Can we undo this continued imperialism inside? The hang of works at the AdK is refined and non-invasive, starting from a set of overpainted maps and archival documents, also by Báez, which is an almost crassly literal subjective ‘repainting’ of history. There are numerous painting-sculpture combinations by Johanna Unzueta, garish abstract canvases by Herman Mbamba, some leaves on paper by Ana Mendieta. A series of bright acrylics on photographs, ‘Kobayashi Maru’ (2014), by Agnieszka Brzeżańska, continues the theme of overpainting history, and of tensions between historical fact and practices of abstraction and typologies, but with greater success than Báez’s. Not to miss is a wonderful series of large-scale prints – depicting an all-male Afro-Cuban secret society – by deceased artist Belkis Ayón, who (I read) was influential in reviving the medium of printmaking in Cuba. Ayón’s prints depict an initiation ritual and are an exquisite rendering of the imbrication of iconography, occultism, everyday life and familial or extra-familial relations. Also at AdK, considerable space is given over to artist Mario Pfeifer (who is also the partner of one of the curators), with a video reenactment of the case relating to a 2016 refugee murder. (An interesting piece in itself, but one that repeats a very similar project by Forensic Architecture from the last documenta). Beside this are a suite of lush photos by Mimi Cherono Ng’ok. Some figurative paintings by Lynette Yiadom-Boakye are well-executed , but – without any contextualization – add little argument to a show that seems suspiciously devoid of theme or narrative.

Sondra Perry, IT’S IN THE GAME ’17 or Mirror Gag for Vitrine and Projection, 2017, film still. Courtesy: the artist and Bridget Donahue, New York

The real highlight here, and a welcome self-critical work in a show strangely lacking in this regard is Sondra Perry’s excellent video IT’S IN THE GAME ’17 or Mirror Gag for Vitrine and Projection (2017). Here, we see a typology generated by an EA Sports basketball game, and the artist commenting on black bodies and physical statistics in a video game by assessing which real-life players they were rendered from, and digital footage of the artist engaging with cultural artefacts in the British Museum and New York’s Metropolitan Museum of Art. With the backdrop of debates surrounding repatriation and decoloniality (even demonstrated with a museum scene in the 2018 film Black Panther), it’s a high point of the show so far – and one which demonstrates the links between objectification, statistics, and the persistent, racist legacies of typologies in a new age of quantification. Coloniality is real and continued, even in a supposedly borderless digital world.

At the ZK/U – Center for Art and Urbanistics, things begin to sour. We see mostly a series of minor solo presentations, such as a colourful, though semantically empty, room of paintings and painting-objects by Sam Samiee. Some topically relevant and politically ambitious projects strike me as too on-the-nose, such as Heba Y. Amin’s Anti-Control Room (2018), in which she reimagines utopian visions for ‘alternative geographies’, copping from populist rhetoric (‘is belief not a doctrine?’) and proposes a new supercontinent called Atlantropa. A nice-sounding effort; I tend, admittedly, to flinch at speculative ‘reimaginings’ by artists, in our political moment in which horror is real, not imagined.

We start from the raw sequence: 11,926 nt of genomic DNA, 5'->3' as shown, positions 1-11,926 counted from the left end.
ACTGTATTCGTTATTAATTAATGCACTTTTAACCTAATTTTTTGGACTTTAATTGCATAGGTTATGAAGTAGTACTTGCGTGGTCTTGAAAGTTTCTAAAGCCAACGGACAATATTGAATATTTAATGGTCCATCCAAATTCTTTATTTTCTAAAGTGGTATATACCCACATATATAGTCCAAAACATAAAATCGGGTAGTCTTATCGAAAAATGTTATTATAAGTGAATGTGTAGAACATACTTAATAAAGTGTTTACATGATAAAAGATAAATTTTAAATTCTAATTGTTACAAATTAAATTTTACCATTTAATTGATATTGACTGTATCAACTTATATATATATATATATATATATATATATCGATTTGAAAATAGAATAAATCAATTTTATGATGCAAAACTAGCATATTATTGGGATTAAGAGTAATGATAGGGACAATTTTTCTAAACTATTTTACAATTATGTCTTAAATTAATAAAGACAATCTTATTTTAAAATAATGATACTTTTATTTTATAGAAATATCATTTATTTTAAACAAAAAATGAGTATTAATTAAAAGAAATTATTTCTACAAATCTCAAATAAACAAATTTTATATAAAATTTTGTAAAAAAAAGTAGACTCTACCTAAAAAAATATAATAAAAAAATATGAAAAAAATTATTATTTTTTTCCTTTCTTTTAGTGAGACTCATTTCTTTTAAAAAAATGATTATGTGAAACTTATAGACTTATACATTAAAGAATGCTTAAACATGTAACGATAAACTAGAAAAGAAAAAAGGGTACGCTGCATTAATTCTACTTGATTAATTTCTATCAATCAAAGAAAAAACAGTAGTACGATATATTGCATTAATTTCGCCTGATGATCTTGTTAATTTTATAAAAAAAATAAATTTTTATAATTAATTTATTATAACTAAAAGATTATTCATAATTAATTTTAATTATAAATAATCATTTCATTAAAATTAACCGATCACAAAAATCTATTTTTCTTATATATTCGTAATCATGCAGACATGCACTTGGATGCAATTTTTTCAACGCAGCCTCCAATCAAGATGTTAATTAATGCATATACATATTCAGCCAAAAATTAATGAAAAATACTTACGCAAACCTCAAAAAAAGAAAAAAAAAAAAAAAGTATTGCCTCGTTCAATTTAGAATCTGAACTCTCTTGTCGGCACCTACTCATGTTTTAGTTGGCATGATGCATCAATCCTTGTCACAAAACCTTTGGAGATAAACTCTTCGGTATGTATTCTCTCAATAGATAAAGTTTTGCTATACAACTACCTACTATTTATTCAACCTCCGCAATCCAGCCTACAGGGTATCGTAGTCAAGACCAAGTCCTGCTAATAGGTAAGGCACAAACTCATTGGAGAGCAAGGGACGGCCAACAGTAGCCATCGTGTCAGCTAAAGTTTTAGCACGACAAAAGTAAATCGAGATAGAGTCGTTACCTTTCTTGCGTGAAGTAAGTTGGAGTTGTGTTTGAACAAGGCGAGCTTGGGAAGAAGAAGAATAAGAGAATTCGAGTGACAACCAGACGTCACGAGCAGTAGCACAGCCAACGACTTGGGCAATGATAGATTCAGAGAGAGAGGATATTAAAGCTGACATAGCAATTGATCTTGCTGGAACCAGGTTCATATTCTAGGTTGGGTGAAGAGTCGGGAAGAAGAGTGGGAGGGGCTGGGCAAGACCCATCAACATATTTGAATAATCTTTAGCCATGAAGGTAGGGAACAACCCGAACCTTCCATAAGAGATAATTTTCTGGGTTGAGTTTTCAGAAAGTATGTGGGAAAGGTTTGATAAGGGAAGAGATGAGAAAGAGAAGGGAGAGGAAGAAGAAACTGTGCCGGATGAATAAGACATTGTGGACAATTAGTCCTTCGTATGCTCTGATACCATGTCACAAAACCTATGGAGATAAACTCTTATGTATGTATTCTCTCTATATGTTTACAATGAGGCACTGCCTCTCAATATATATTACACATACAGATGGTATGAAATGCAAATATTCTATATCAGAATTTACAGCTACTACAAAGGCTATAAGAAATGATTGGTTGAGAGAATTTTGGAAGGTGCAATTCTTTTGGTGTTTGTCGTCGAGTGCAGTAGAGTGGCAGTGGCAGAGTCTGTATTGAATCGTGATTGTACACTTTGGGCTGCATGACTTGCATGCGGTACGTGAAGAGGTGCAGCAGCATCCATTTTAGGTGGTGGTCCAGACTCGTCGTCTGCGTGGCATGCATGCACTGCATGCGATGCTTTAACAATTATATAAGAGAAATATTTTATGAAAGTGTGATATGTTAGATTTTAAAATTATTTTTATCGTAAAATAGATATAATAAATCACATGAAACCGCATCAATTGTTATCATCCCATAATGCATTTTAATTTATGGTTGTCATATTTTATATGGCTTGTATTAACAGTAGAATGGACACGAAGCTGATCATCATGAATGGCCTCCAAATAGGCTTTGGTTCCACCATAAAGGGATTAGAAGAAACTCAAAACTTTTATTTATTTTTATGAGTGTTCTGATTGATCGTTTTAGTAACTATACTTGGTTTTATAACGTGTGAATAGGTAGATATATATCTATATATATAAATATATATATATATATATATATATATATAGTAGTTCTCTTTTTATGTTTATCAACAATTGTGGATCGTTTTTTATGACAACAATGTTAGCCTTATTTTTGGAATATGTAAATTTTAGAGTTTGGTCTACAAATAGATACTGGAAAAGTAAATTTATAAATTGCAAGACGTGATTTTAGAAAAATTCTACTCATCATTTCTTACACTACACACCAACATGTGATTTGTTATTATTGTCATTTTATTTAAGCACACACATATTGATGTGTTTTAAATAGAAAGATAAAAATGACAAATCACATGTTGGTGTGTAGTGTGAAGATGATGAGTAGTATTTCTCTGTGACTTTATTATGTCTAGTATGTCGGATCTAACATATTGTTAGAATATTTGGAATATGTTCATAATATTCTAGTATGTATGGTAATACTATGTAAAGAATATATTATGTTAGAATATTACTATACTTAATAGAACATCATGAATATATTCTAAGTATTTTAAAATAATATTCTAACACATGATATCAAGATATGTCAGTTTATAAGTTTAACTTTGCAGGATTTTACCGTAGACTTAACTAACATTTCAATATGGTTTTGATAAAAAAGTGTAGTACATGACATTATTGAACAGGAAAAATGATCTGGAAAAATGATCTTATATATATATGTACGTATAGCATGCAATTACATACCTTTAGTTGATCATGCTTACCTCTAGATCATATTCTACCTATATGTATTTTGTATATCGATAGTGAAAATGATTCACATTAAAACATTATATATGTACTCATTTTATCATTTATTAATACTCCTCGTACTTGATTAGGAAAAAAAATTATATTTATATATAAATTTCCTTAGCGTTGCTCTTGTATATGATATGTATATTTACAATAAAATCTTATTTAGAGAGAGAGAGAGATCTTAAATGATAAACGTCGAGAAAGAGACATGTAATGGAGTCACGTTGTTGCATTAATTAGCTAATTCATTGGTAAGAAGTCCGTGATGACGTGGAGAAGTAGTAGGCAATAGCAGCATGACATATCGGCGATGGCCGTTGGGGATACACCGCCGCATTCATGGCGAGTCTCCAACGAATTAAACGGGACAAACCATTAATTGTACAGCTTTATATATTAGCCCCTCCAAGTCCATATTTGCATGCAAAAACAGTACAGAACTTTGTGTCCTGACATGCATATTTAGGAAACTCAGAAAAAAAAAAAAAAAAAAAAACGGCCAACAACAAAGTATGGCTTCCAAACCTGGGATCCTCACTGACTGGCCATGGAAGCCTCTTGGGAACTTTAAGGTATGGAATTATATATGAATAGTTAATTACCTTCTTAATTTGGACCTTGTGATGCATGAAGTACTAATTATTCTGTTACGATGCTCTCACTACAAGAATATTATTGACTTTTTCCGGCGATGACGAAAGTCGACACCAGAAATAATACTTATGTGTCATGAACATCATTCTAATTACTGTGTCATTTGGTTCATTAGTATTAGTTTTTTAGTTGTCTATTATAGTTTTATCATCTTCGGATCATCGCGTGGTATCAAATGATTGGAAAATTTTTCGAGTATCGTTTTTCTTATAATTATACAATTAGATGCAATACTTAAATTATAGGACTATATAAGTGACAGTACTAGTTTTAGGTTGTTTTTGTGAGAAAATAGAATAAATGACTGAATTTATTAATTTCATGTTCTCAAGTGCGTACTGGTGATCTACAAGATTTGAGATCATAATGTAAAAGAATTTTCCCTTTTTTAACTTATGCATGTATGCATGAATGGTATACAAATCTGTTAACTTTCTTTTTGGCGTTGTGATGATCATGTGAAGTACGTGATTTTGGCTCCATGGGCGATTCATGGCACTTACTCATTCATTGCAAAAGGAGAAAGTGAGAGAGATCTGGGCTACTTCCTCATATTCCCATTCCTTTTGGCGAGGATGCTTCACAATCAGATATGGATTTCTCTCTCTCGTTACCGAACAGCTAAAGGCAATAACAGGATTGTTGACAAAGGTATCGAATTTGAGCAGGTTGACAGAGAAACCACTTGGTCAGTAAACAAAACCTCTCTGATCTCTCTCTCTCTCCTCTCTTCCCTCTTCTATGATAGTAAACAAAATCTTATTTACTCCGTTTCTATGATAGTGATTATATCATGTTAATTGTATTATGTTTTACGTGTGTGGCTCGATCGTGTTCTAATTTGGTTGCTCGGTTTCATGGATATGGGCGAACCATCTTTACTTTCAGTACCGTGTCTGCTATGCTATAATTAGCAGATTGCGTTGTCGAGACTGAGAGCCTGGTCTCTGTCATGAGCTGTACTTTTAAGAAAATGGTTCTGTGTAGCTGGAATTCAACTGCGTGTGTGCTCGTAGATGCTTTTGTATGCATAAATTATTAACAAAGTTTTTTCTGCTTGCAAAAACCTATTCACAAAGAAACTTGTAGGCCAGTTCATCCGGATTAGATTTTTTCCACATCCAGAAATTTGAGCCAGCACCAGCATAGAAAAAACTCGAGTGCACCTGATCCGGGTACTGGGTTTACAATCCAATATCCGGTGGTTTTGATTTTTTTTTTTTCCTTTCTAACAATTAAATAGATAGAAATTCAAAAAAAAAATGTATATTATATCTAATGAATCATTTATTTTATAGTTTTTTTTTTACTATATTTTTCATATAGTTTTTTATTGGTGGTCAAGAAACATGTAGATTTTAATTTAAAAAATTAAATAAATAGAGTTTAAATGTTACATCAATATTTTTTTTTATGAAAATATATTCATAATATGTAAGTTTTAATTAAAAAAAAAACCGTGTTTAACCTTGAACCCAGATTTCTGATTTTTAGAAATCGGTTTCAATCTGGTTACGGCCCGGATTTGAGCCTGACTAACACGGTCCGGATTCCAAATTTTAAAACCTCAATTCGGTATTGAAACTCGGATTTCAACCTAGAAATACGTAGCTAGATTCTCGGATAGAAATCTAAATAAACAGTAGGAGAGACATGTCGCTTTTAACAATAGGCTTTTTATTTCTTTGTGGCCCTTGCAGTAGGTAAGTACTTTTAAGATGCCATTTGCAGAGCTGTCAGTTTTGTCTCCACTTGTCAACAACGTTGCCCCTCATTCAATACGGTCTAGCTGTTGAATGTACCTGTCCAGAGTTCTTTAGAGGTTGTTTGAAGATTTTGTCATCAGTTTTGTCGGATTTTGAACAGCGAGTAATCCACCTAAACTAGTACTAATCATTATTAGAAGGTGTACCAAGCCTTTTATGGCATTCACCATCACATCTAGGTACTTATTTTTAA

Tony Cokes, Black Celebration, 1988, video still. Courtesy: the artist, Greene Naftali Gallery, New York and EAI, New York

The real standout here, though, and by far one of the best presentations in this biennale, is a sizeable presentation of works by Tony Cokes, a US-based artist whose video installations combine simple text slideshows (about, say, the relationship of television media to the bus boycotts in the US South) with pop music, often jarringly. Here, the Berlin Biennale begins to practice what it preaches, and we learn a little bit about what opacity has to do with resisting forms of image-making: Cokes has devised a fascinating argument about the complex relationship between image-making and forms of protest, for instance, and the ‘non-visual’ as a positive and generative space for possibility – gorgeously overlaid with The Smiths lyrics – that, when thus recontextualized, turn dark: ‘nature is a language, can’t you read?’

As I left the biennale, I wondered: what here, besides Cokes, falls under the category of ‘very good’? There is a situation of over-production and multiplication in the arts that seems increasingly at odds with the quality of what is exhibited. Increasingly, I can’t shake the feeling that we are seeing diminishing returns on quality in what an accelerationist art system can really produce and support. Based on my first visit, my guess is that this Biennale is primarily of interest not to artists, not to a curious public, not to Berlin’s wonderfully international population – and probably not to art historians, either – but to art professionals interested, for the time being, in the latest biennale by an emerging curator. I have no doubt that the curatorial team has put together a respectable, decent exhibition. But primarily, the show seems of specialist interest – mainly, to other curators, as an exercise in successful biennale construction after the auteur exhibition-making of recent years. It all smacks of ‘positioning’ and a tidy little world of arts professionals carrying branded totes. All in all, a decent start for a biennale that has been much-anticipated. But is ‘decent’ good enough? (We are, after all, at war.) We might not need another hero – but I’m not sure we need another specialists’ biennale such as this one, either.

The 10th Berlin Biennale runs from 9 June  9 September, 2018, across various venues.  

Main image: 10th Berlin Biennale campaign artwork. Courtesy: © 10th Berlin Biennale

Pablo Larios is an editor and writer. He lives in Berlin, Germany.